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Scaly Leg Mites  | Natural Treatment for Chickens

Scaly Leg Mites | Natural Treatment for Chickens

Here's a simple, effective, natural treatment for scaly leg mites on backyard chickens. Mites come in all shapes and sizes. Some feed on the host's blood, others, like scaly leg mites, burrow up under the scales on a chicken's legs.   Like other types of mites, scaly leg mites can be successfully treating in a natural way that won't be harmful to your chickens.

Poultry Mites | Natural Prevention and Treatment for your Chickens

Poultry mites can be devastating to chicken health, but they can be successfully treated naturally in your backyard flock with a little persistence. Year after year, this article I wrote about poultry mites back in 2013 is one of my top ten most popular among readers. Over the years I've updated it as I've read or learned new information to keep it relevant and as helpful as possible. I have been raising chickens for more than a decade and (knock on wood) never had a problem with mites on my chickens or in my chicken coop. So they absolutely can be prevented.

All Natural First Aid Kit for Chickens

Assembling a natural first aid kit for your chickens is easy if you raid your kitchen pantry and bathroom medicine cabinet. Too often in backyard chicken keeping, injury or illness occurs that needs to be treated quickly. Too many chicken keepers fail to assemble a first aid kit for their chickens in advance. It's important to have a basic first aid kit ready... just in case. Hopefully you will never need them, but at least you'll be ready if you do.

Controlling Poultry Mites and Lice Naturally with Herbs

Mites can be a big problem in chicken houses, both commercial and in the backyard. Now, recent studies point to using herbs to help control them. As a longtime proponent of adding herbs to my chickens' diet and environment, I always get excited to read about new studies and research coming out about natural remedies and supplements.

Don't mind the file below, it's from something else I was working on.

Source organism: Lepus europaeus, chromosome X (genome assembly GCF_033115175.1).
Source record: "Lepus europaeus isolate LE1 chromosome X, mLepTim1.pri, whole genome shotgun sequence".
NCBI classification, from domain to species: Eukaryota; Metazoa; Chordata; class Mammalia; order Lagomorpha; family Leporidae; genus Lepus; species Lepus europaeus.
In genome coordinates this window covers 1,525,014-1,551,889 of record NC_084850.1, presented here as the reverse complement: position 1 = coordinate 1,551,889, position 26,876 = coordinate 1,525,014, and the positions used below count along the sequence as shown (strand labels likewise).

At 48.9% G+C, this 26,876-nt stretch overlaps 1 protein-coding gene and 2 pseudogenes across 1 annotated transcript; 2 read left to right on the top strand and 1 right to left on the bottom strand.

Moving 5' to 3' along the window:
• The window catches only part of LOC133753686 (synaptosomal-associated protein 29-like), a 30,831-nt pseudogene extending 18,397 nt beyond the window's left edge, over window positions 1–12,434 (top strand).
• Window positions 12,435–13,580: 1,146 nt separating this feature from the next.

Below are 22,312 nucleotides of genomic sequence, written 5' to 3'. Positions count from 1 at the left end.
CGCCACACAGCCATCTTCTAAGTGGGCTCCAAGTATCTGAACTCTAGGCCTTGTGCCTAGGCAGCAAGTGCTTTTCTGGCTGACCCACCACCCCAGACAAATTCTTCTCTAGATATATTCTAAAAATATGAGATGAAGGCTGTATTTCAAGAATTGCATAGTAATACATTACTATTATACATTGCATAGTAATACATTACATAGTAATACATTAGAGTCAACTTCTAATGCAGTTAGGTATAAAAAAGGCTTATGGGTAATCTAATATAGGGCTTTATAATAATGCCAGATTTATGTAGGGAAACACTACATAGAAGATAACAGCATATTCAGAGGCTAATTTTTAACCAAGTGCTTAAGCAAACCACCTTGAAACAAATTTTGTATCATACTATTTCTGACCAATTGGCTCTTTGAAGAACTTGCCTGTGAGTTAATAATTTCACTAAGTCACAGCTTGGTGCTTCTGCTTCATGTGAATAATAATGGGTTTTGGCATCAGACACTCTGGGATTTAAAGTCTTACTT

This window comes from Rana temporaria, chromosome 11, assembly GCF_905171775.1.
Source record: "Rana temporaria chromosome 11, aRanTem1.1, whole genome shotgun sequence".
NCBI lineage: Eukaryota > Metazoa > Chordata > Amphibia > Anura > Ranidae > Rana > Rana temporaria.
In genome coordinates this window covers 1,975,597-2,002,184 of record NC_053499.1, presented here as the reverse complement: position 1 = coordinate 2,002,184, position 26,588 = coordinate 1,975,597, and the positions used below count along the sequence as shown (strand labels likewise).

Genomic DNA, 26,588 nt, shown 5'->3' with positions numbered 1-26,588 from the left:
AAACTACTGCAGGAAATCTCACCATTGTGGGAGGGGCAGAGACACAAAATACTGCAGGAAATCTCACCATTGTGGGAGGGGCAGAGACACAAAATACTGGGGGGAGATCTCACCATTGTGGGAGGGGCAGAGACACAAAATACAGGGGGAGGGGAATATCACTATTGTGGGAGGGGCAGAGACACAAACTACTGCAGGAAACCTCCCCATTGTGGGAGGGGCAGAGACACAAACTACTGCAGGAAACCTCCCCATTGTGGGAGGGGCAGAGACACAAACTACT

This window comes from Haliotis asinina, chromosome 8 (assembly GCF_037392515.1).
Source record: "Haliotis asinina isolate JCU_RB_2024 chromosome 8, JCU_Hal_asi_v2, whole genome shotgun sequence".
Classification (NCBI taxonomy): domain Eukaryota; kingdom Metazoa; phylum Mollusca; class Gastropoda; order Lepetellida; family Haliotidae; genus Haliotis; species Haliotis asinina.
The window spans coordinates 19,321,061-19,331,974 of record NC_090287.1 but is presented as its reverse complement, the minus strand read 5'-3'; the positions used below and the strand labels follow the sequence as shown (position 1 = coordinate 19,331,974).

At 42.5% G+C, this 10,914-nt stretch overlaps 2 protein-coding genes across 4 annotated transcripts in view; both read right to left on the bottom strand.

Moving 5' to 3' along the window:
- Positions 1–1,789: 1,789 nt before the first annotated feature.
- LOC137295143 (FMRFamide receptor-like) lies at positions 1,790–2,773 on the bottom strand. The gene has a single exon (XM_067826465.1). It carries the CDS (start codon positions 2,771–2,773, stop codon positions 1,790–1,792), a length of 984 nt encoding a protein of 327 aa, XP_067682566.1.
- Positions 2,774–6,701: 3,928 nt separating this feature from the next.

Help! My Chicken is Sick. What Should I Do?

What do you do when you have a sick chicken and no vet to treat her? Being very low on the food chain, and adhering to a very strict pecking order within a flock, chickens have been programmed to hide their symptoms extremely well, and by the time you even notice something is wrong, it's often too late. But by spending time with your flock, and being able to recognize what 'normal' behavior is, you can spot even subtle changes that might indicate someone isn't feeling their best.

Comb to Toe Chicken Check Up

Keeping a close eye on your chickens and doing periodic "comb to toe" check ups can help nip potential health problems in the bud. It is generally good practice to spend time with your flock on a regular basis (as if you don't already!), apart from the regular feeding and cleaning, but really observing them, so that you know what is "normal" behavior and appearance and immediately notice any changes in appearance or behavior. The faster you can identify a health issue and treat it, the better. Chickens, being the ultimate prey animal, are masters at hiding symptoms and often by the time you notice something is wrong its too late.

How to Assemble a Chicken First Aid Kit

Assembling a first aid kit for your chickens is always a good idea so you're prepared when disaster strikes. If you raise chickens long enough, the day will come when you need to administer first aid.  Whether it be a sprain, hurt foot, broken toenail, puncture wound, insect sting, respiratory infection, cuts, frostbite, bumblefoot, open sores, mites, worms, or an injury from another chicken or a predator, you want to be prepared in advance with your chicken first aid kit so you aren't running around trying to find what you need, or making a trip to the store, an emotional mess, with a hurt chicken on your hands.

Herbal Rx | Natural Remedies for Poultry Respiratory Issues

Chickens are extremely susceptible to respiratory problems. Here are some natural remedies to cure respiratory issues without resorting to antibiotics or other chemical medications. Chickens have extremely complex breathing and respiratory systems that differ greatly from humans and other mammals.